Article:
Building Technology Update for Dec. 26, 2009

December 26, 2009 at 9:41 pm Leave a comment

Hope that you all are having a wonderful holiday time wherever you are. Tonight I have three entries into the neat new building technology category!

First we have an entry from Panasonic, reported by Green Beat (http://green.venturebeat.com/2009/12/24/panasonics-new-home-battery-could-store-a-weeks-worth-of-electricity/) where they are proposing battery technology that may be able to store a weeks worth of energy for your home.

Excerpt: ” Panasonic is charging into the green space headlong — first with deals to supply batteries for electric and hybrid vehicles — and now announcing that it will launch a massive lithium-ion storage battery capable of powering an average home for up to a week, the company says.”

Next we have Hemcrete, a brick type material made from you guessed it, Hemp using a lime binder.  The article on  Gajitz.com (http://gajitz.com/not-just-for-macrame-carbon-negative-hemp-buildings/) covers the subject matter well with only a slight wistfulness about the illegality of the source material.  However it is probably time to rethink the use of this very versatile material and maybe our lawmakers will give it a look again under this new administration.  I especially like the thought of being able to recycle the material when you tear a building down into fertilizer!

Last tonight we have a wallpaper that is stronger than the wall it is used on. Popular Science (http://www.popsci.com/node/42027) has a great article on a material used like wallpaper to make a building blast resistant.  I really like the idea and the possible other uses that aren’t in a war zone.  I can easily imagine being able to better stabilize older buildings here in earthquake prone California where I live.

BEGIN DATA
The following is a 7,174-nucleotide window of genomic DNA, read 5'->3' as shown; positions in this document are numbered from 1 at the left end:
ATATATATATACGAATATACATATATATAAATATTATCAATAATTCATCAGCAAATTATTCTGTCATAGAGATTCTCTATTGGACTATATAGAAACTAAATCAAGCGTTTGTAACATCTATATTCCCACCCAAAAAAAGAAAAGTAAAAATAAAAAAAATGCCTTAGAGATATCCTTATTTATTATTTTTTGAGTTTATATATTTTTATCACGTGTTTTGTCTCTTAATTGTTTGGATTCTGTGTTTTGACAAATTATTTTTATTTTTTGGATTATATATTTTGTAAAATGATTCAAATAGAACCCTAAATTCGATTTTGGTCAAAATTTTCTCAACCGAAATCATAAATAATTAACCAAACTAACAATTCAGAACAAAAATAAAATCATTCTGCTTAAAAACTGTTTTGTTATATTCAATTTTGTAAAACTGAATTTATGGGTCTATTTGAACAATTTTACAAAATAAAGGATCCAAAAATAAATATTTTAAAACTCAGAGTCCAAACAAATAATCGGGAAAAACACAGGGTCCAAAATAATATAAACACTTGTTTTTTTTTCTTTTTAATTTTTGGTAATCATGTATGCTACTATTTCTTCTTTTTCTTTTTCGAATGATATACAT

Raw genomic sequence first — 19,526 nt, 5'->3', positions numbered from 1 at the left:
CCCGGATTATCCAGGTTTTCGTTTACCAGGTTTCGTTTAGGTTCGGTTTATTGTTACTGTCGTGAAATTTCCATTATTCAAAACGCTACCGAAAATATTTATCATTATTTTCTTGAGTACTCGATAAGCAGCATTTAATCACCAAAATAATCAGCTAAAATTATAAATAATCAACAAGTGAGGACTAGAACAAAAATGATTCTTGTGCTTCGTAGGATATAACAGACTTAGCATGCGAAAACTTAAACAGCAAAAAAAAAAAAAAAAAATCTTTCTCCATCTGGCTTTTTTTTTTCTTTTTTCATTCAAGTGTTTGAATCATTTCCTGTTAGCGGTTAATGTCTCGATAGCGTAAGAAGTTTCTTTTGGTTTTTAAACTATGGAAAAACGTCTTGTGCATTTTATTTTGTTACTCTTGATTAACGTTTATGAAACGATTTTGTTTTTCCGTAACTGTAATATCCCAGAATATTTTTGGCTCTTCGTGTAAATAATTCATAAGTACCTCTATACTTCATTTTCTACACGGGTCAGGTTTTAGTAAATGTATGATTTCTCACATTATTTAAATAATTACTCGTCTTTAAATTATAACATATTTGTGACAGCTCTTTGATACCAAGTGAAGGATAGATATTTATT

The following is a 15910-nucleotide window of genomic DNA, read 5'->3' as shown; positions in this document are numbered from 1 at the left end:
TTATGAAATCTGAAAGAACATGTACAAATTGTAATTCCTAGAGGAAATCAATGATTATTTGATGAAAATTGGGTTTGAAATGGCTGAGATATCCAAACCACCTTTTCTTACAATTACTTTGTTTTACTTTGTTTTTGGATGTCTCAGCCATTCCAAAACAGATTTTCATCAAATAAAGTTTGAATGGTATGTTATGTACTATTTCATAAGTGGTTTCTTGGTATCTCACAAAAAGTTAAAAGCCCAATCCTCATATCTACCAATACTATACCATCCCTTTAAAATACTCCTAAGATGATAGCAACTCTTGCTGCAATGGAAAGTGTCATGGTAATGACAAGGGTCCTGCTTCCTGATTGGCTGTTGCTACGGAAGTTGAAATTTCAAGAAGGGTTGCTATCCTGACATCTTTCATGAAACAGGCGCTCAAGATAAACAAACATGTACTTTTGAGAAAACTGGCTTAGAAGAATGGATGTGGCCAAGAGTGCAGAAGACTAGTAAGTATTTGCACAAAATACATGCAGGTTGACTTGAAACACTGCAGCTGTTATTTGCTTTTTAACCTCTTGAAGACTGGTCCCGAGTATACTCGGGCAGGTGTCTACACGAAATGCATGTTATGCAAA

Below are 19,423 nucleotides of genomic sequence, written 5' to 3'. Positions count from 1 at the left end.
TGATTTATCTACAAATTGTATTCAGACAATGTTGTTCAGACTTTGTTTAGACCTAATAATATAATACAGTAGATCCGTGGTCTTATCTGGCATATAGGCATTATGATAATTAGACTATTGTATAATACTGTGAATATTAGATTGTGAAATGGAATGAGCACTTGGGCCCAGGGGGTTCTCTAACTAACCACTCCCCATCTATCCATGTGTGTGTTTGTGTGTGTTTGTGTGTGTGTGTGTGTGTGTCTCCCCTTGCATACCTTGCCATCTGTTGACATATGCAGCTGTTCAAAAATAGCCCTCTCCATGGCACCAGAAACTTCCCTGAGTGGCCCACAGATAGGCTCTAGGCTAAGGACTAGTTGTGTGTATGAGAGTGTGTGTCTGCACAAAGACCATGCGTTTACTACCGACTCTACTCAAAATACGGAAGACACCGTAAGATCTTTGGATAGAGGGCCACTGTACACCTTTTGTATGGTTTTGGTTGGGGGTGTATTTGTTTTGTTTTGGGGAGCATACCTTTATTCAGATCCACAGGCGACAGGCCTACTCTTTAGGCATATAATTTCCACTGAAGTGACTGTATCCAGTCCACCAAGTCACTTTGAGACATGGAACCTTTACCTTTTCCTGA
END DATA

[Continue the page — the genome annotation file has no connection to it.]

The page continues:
Excerpt: “X-Flex bonds so tightly, it helps walls keep their shape after blast waves. Two layers are strong enough to stop a blunt object, like a flying 2×4, from knocking down drywall. During our tests, just a single layer kept a wrecking ball from smashing through a brick wall. The wallpaper’s strength and ductility is derived from a layer of Kevlar-like material sandwiched by sheets of elastic polymer wrap. The combination works so well that the Army is now considering wallpapering bases in Iraq and Afghanistan. Civilians could soon start remodeling too—Berry Plastics plans to develop a commercial version next year.”

As always I thank you for your time and interest. Please take the time to Digg, Stumble Upon or add to the other social network of your choice to help me spread the word about these issues. Please forward any questions or suggestions to: askthefm@gmail.com

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Entry filed under: Design, Environment, Solar Power, Technology. Tags: , , , .

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